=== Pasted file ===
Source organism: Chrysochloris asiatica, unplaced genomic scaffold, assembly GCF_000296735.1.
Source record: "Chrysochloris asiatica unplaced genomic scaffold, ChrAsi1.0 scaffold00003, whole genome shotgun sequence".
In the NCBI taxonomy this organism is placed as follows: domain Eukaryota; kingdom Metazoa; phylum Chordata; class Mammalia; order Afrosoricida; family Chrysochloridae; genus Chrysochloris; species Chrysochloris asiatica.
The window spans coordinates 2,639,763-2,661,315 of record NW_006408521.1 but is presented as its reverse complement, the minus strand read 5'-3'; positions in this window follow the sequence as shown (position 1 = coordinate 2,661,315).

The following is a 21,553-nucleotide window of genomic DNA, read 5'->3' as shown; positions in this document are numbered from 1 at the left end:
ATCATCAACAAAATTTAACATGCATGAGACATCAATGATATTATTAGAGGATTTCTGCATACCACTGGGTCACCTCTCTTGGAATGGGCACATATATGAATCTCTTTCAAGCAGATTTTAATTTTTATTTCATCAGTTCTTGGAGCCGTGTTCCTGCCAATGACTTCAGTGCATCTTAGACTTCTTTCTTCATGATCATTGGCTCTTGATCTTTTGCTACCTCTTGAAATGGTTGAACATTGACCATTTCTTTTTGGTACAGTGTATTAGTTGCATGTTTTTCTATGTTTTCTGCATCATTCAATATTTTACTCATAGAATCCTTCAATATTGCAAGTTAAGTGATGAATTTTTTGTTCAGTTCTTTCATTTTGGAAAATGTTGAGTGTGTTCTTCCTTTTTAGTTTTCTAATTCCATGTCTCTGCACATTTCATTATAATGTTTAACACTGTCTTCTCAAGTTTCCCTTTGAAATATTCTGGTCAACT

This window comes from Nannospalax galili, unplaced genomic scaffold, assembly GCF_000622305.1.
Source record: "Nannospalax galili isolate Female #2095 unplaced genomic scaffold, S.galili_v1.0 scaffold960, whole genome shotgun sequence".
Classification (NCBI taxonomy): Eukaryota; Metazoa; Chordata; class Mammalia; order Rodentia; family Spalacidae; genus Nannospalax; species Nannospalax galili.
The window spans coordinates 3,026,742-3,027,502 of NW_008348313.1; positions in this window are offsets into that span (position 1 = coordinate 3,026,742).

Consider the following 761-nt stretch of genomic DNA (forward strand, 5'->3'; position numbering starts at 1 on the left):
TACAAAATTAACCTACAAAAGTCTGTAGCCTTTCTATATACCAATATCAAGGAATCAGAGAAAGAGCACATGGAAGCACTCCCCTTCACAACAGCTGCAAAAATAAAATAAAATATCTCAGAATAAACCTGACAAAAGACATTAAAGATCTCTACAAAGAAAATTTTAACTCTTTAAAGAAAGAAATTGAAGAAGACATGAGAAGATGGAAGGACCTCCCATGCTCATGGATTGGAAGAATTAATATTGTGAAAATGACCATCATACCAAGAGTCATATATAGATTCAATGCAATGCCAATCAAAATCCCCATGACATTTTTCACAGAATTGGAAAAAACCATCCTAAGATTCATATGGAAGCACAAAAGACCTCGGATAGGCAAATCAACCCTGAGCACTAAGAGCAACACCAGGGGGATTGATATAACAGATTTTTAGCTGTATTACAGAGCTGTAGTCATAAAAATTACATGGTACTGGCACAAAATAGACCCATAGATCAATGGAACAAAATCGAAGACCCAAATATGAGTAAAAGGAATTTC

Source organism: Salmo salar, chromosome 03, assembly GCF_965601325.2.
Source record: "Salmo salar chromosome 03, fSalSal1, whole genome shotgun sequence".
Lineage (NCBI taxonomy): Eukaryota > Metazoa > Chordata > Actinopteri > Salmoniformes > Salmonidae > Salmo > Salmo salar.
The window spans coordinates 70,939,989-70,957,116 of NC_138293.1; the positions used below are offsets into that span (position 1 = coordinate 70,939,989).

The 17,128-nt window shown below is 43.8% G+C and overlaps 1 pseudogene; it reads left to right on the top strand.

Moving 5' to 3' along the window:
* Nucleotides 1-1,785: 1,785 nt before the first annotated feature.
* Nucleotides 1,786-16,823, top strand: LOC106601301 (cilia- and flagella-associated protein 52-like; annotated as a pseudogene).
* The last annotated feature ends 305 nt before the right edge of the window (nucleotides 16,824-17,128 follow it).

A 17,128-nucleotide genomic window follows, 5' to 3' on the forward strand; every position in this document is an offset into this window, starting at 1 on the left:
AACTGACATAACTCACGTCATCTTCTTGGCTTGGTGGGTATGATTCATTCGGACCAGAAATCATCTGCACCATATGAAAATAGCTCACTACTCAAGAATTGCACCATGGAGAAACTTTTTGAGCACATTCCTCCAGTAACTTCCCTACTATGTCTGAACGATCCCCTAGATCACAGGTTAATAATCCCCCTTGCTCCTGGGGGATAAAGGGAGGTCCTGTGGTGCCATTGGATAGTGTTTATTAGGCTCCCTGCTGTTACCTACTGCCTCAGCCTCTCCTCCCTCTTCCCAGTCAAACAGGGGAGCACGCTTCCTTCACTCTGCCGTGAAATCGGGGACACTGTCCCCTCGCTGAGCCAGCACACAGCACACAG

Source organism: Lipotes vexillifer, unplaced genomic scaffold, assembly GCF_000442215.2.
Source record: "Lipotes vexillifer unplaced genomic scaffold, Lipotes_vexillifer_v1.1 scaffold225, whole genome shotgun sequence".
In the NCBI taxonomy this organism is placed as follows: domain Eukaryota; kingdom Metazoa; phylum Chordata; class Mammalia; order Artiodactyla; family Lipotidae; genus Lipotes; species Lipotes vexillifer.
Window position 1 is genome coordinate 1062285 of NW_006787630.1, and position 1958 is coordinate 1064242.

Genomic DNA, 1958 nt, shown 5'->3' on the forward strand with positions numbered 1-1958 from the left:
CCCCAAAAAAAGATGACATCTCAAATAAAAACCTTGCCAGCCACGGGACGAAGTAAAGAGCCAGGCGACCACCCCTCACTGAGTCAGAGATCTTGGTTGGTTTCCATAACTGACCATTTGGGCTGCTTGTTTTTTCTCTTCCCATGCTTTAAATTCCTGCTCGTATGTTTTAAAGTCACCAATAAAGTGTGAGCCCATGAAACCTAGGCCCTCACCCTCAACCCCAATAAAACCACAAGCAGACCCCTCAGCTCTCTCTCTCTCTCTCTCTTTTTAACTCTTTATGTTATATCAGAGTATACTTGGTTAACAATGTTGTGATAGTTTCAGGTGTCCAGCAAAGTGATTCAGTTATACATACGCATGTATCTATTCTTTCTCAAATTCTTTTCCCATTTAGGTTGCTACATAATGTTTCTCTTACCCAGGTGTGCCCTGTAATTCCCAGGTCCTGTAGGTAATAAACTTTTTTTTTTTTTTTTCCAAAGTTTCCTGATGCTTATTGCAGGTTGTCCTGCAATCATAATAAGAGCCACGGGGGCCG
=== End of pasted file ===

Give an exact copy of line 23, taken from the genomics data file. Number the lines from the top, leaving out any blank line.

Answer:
AACTGACATAACTCACGTCATCTTCTTGGCTTGGTGGGTATGATTCATTCGGACCAGAAATCATCTGCACCATATGAAAATAGCTCACTACTCAAGAATTGCACCATGGAGAAACTTTTTGAGCACATTCCTCCAGTAACTTCCCTACTATGTCTGAACGATCCCCTAGATCACAGGTTAATAATCCCCCTTGCTCCTGGGGGATAAAGGGAGGTCCTGTGGTGCCATTGGATAGTGTTTATTAGGCTCCCTGCTGTTACCTACTGCCTCAGCCTCTCCTCCCTCTTCCCAGTCAAACAGGGGAGCACGCTTCCTTCACTCTGCCGTGAAATCGGGGACACTGTCCCCTCGCTGAGCCAGCACACAGCACACAG